NATIONALLY KNOWN - PART II
The USTFCCCA released the latest set of national rankings (February 10) with the Sun Devils remaining among the Top 10 this week. The men remained at No. 2 while the women slipped one spot to No. 10 in the rankings that are based upon points earned for where athletes' mark rank nationally. Arkansas leads the men's rankings with ASU, Oregon, Florida, and Texas A&M rounding out the Top 5 while the women's Top 5 is comprised of Texas A&M, Tennessee, Michigan, Oregon and LSU.

INTERNATIONALLY KNOWN
Three current Sun Devils currently have marks/times that rank them among the Top 20 in the world with the Sarah Stevens on the list in two events. Her toss of 21.59m in the weight throw ranks her fourth in the world while her 16.90m mark in the shot put is tied for 19th. Charonda Williams is currently tied for 20th in the 200m dash while the lone men's world ranking is held by Jason Lewis in the weight throw with his mark of 22.04m standing 10th. Former Sun Devil Matt Turner has been competing in the long jump recently and his mark of 8.03m recorded last week in the New Mexico Classic is currently fifth-best in the world.

DEBUTS
A total of 19 different athletes competed for Arizona State for the first time at the Friday Night Challenge, including 11 men and eight women. Among those athletes were 10 true freshman (six women and four men) and six transfers (one woman and five men). Several of those debuts were quite solid, including true freshman Cara Carpenter winning the women's pole vault and true freshman Kauren Tarver winning the women's 800m run. Four rookie men kept themselves busy in their first meets for the Sun Devils as multi-event freshmen Duggan Grant (five events), Jamie Sandys (four) and Austin Prince (four) prepared for their first heptathlon this weekend, as did redshirt freshman Alexander Wentz (four events).

ACADEMICALLY SOUND
In 2008, both track & field and cross country, has seen its student-athletes earn academic honors, both in the conference and nationally. Following the most recent cross country season, Jenna Kingma was selected as the Toyo Tires Pac-10 Student-Athlete of the Year for Women's Cross Country to become the latest highly regarded honoree. Last year, April Kubishta was named the ESPN The Magazine Academic All-American of the Year for women's track & field after Ryan Whiting (indoor) and Sarah Stevens (outdoor) were selected as the 2008 USTFCCCA Men's Field Scholar-Athlete and Women's Field Scholar-Athlete of the Year.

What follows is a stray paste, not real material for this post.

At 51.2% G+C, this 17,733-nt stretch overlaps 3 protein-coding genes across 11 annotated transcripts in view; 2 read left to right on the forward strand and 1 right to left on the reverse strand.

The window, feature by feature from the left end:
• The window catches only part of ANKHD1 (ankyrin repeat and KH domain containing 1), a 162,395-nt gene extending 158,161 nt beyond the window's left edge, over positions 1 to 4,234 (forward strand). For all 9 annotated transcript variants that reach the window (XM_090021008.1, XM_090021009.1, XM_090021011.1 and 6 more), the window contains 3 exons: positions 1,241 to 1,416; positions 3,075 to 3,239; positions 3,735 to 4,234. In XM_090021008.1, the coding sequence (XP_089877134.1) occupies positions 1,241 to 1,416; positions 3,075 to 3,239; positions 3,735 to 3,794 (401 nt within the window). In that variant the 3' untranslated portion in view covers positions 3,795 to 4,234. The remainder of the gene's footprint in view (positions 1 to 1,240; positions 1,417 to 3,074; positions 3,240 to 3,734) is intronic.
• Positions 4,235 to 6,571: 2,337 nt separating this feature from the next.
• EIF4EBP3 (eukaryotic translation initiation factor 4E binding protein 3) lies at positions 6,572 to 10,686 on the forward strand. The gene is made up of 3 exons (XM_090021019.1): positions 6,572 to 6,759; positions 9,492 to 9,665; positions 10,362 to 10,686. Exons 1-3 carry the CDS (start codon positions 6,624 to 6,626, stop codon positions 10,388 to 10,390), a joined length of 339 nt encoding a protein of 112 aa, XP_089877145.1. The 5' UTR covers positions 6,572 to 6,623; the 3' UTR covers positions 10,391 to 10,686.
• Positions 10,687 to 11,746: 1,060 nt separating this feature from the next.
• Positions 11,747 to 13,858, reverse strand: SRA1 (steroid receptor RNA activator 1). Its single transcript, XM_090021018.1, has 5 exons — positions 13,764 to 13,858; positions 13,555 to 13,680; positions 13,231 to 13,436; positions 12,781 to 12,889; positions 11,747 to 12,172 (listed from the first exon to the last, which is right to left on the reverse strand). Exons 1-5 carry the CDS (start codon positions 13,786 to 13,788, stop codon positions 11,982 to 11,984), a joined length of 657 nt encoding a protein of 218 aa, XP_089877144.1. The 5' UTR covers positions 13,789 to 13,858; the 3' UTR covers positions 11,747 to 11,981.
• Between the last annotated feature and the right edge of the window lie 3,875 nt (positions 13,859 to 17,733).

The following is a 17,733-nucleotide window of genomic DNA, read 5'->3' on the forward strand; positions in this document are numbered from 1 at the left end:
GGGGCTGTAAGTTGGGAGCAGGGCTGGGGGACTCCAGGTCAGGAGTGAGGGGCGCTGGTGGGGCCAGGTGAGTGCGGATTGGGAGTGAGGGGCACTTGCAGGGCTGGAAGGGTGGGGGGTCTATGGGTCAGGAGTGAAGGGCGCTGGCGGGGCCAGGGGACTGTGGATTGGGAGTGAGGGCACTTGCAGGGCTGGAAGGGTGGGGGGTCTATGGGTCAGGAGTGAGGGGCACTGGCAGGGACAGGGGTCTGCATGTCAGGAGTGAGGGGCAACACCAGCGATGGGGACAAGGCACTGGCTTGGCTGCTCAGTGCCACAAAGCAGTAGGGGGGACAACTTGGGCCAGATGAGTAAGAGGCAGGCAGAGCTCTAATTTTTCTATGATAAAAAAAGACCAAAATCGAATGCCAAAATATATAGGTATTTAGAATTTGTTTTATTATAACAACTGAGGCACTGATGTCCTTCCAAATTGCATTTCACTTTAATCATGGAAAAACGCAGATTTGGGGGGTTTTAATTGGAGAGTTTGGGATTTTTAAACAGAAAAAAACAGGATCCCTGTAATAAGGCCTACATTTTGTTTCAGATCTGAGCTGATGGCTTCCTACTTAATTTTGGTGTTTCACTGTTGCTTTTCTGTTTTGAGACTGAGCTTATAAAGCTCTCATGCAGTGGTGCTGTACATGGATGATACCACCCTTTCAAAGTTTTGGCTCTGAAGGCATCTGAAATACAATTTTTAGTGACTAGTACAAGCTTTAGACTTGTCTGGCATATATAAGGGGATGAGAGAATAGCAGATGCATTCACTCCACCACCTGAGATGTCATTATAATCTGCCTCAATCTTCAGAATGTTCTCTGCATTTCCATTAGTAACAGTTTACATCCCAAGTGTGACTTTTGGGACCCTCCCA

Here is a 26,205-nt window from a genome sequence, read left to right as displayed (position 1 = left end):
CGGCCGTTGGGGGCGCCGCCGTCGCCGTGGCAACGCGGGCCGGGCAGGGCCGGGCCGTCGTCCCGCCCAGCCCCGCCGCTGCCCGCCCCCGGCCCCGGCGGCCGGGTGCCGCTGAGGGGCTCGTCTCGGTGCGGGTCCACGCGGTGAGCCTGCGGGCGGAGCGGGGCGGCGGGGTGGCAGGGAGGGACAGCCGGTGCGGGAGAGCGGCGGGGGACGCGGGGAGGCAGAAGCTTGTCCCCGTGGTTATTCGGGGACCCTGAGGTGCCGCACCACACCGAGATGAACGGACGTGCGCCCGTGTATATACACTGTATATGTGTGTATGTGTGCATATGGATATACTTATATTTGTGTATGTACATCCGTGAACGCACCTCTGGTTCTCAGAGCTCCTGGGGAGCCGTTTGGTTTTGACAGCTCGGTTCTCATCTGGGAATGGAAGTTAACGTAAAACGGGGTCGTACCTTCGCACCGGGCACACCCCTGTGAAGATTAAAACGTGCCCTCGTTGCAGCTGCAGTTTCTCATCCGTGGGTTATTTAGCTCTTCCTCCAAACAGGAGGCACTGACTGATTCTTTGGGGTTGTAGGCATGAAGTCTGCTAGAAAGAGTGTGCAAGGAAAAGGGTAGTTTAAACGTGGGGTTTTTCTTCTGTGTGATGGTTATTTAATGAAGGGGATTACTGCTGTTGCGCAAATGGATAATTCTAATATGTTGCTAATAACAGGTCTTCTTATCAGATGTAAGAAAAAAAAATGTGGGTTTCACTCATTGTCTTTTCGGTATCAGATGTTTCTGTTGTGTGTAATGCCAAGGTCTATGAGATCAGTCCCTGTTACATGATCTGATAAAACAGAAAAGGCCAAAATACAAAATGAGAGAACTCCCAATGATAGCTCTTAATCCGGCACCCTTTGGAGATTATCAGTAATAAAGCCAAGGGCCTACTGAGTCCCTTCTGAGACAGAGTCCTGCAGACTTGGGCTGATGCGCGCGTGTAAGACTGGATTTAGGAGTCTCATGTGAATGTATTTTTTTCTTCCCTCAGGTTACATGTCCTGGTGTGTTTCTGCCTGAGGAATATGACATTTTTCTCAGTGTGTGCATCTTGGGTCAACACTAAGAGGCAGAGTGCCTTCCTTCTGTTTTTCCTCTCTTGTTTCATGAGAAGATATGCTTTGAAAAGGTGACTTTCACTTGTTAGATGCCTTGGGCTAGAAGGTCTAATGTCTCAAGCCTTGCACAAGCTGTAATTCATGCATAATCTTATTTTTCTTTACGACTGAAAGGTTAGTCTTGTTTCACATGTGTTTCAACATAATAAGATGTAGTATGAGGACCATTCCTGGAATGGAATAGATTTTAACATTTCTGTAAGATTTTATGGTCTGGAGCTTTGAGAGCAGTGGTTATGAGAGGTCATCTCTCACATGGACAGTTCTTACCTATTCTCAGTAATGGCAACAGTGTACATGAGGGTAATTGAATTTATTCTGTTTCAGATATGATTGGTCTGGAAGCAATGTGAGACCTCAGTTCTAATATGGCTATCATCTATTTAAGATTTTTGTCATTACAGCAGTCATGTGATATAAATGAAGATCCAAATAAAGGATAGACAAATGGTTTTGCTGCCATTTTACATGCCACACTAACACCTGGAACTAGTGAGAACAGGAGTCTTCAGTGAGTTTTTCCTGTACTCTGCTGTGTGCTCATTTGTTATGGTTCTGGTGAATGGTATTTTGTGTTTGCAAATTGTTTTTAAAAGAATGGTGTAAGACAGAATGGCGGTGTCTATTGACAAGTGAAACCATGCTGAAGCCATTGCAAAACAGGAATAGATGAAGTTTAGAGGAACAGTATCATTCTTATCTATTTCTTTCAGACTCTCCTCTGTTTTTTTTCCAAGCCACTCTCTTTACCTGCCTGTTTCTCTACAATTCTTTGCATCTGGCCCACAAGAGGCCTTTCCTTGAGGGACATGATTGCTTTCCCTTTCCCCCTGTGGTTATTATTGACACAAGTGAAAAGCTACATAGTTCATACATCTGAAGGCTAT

FORMER RUNNERS FARE WELL
While the current edition of the Sun Devils get set to open their season this weekend, several former distance runners recently competed in one of two prestigious races on Sunday, one of which was a national champion. In Houston at the U.S. Half-Marathon Championships, four former Devils competed, including Fasil Bizuneh, who placed sixth in the men's race in 1:02.40, and Desiree Davila, who was fourth overall in the women's race at 1:12.24. Alvina Begay took 17th in 1:15.39 while Amy Hastings was 24th in 1:17.13. Back in the Valley, a pair of women competed in the P.F. Chang's Rock-n-Roll Marathon, including current graduate assistant coach Jenna Wrieden, who was ninth among women in 2:50.45, and Cassie Bando (formerly Rios), who took 11th among women in 2:51.58. They were two of 2,972 women to finish the 26.2 mile race.

DEFENDING CHAMPIONS
Arizona State enters the indoor season as the defending national champions as both the men and the women captured titles at the 2008 NCAA Indoor Track & Field Championships in Fayetteville, Ark. (March 14-15). The women scored 51 points to win their second crown in a row as LSU took second with 43 points. The men, who won their first indoor crown in program history, edged top-ranked Florida State, 44-41, for the title.

JUST THE SECOND TIME
The Sun Devil sweep in Arkansas last March was just the second time in NCAA indoor championship history that the same school won both crowns. The only other school to do so was LSU in 2004. If ASU can win at least one title this indoor season, it will fare better than LSU as the 2005 titles went to Arkansas (men) and Tennessee (women).

REPEAT THE REPEAT?
Arizona State's women are the two-time defending champions after claiming crowns in the 2007 and 2008 meets. One of only five schools to win back-to-back indoor titles, the Sun Devil women are position to become only the second school to win three in a row or more following LSU's five in a row streak (1993-97) and another three in a row (2002-04) by the Tigers. The only other schools to have won back-to-back crowns were Nebraska (1983-84), Texas (1998-99) and UCLA (2000-01).

DEFENSE
Heading into the indoor season, the men will look to defend their crown and, if successful, would become just the fourth school to win back-to-back titles, joining Kansas, UTEP (twice) and Arkansas (three times). The last time the men's champion won in back-to-back years was in 2005 and 2006 when host Arkansas won.

MORE TO DEFEND
During the 2008 seasons, the Sun Devils combined to win six team championships with four from the women and two from the men. The women won a pair of conference championships, claiming the MPSF (indoor) and Pac-10 (outdoor) while also winning the NCAA Indoor Championships and NCAA Outdoor West Region. The men also won NCAA Indoor Championships and the NCAA Outdoor West Region, their first in both meets.

INDIVIDUAL GOLD